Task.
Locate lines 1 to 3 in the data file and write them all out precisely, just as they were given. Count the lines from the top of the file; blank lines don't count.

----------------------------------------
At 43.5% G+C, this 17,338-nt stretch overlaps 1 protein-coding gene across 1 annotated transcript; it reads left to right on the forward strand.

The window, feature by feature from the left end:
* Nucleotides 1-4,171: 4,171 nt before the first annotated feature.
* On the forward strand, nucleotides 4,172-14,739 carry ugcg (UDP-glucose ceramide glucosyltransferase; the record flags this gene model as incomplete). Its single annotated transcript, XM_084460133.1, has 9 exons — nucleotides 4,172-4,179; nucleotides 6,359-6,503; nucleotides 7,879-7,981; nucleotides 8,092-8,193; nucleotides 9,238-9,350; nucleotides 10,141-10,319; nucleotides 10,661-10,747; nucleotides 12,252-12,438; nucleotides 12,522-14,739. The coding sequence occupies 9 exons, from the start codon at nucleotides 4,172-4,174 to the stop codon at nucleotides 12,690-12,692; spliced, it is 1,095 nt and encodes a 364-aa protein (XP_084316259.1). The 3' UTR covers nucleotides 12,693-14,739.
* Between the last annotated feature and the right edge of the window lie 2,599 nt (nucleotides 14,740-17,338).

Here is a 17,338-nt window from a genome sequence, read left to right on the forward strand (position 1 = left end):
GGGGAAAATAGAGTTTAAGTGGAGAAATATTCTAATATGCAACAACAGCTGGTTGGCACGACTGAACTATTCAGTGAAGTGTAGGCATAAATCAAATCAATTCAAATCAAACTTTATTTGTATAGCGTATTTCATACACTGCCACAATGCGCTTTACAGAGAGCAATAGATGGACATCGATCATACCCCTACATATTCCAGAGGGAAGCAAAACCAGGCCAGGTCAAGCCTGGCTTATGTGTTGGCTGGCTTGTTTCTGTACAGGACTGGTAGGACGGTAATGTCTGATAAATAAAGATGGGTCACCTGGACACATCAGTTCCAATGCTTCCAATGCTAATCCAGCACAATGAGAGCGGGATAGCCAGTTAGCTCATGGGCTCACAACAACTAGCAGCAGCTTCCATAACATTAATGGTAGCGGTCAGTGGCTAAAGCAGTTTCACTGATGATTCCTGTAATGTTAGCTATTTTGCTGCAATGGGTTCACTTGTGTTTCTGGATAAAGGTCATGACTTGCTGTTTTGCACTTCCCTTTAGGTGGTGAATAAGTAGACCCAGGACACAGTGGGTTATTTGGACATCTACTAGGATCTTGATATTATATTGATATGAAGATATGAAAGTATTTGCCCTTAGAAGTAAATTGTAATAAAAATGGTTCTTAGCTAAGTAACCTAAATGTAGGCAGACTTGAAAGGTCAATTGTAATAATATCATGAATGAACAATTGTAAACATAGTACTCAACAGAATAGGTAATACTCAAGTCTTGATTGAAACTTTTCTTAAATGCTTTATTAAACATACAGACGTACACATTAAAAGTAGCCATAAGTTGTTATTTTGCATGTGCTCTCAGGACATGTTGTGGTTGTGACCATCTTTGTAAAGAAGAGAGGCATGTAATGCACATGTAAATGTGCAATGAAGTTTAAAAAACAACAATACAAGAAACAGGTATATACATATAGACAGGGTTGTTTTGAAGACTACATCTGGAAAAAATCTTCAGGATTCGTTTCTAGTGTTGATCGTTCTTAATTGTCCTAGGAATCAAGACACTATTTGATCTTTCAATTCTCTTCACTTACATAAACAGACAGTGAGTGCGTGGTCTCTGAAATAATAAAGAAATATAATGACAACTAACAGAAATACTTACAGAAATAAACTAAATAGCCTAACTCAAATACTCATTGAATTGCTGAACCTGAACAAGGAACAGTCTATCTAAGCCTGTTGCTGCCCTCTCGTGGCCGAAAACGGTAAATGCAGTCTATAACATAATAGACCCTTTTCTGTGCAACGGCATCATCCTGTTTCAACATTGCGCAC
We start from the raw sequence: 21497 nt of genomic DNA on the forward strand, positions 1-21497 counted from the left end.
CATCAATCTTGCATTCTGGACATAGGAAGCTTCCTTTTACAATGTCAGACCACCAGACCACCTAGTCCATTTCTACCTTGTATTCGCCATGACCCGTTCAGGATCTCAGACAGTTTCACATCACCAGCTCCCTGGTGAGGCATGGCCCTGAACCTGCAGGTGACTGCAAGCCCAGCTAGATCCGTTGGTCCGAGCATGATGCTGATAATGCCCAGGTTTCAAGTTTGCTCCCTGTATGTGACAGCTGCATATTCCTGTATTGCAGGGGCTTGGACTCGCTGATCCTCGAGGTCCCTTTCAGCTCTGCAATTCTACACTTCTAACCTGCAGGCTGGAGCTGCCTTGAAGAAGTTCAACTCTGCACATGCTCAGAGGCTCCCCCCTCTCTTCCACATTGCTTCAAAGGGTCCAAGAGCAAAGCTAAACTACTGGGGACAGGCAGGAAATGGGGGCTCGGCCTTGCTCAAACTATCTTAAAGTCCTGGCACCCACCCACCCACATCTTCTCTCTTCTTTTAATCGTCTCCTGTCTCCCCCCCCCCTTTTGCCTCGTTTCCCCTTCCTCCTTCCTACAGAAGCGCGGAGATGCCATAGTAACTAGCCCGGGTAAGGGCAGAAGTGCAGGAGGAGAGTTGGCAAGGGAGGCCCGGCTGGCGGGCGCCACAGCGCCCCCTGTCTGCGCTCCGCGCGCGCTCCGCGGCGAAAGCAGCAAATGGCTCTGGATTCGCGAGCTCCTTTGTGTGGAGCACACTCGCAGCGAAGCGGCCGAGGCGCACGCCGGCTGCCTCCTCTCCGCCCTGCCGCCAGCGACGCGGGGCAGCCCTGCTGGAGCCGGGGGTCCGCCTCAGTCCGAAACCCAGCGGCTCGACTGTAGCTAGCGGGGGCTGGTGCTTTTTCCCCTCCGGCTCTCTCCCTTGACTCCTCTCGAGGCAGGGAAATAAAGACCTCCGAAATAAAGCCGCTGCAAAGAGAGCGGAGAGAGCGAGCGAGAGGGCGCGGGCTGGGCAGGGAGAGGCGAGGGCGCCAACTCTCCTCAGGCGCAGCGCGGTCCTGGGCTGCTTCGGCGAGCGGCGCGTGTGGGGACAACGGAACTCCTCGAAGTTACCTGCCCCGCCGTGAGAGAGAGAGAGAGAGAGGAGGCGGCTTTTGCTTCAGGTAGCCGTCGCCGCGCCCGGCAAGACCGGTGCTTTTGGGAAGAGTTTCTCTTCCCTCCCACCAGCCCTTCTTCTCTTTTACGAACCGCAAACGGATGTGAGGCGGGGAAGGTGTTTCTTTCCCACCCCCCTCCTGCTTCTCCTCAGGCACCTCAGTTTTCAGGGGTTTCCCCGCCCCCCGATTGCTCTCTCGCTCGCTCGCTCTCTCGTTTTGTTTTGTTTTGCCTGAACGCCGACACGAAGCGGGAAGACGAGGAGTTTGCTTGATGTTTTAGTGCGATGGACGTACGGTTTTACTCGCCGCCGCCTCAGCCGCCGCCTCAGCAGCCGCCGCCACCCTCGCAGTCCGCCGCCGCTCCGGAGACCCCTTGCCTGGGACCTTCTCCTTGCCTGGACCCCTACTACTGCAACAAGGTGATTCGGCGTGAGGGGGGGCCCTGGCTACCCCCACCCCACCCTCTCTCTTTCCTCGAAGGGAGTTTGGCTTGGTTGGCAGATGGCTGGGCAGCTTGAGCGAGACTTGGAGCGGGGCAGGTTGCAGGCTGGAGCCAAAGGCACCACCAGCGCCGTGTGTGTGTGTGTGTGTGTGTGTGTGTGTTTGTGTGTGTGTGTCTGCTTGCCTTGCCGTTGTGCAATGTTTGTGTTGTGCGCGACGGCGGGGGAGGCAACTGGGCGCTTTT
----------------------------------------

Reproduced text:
At 43.5% G+C, this 17,338-nt stretch overlaps 1 protein-coding gene across 1 annotated transcript; it reads left to right on the forward strand.

The window, feature by feature from the left end:
* Nucleotides 1-4,171: 4,171 nt before the first annotated feature.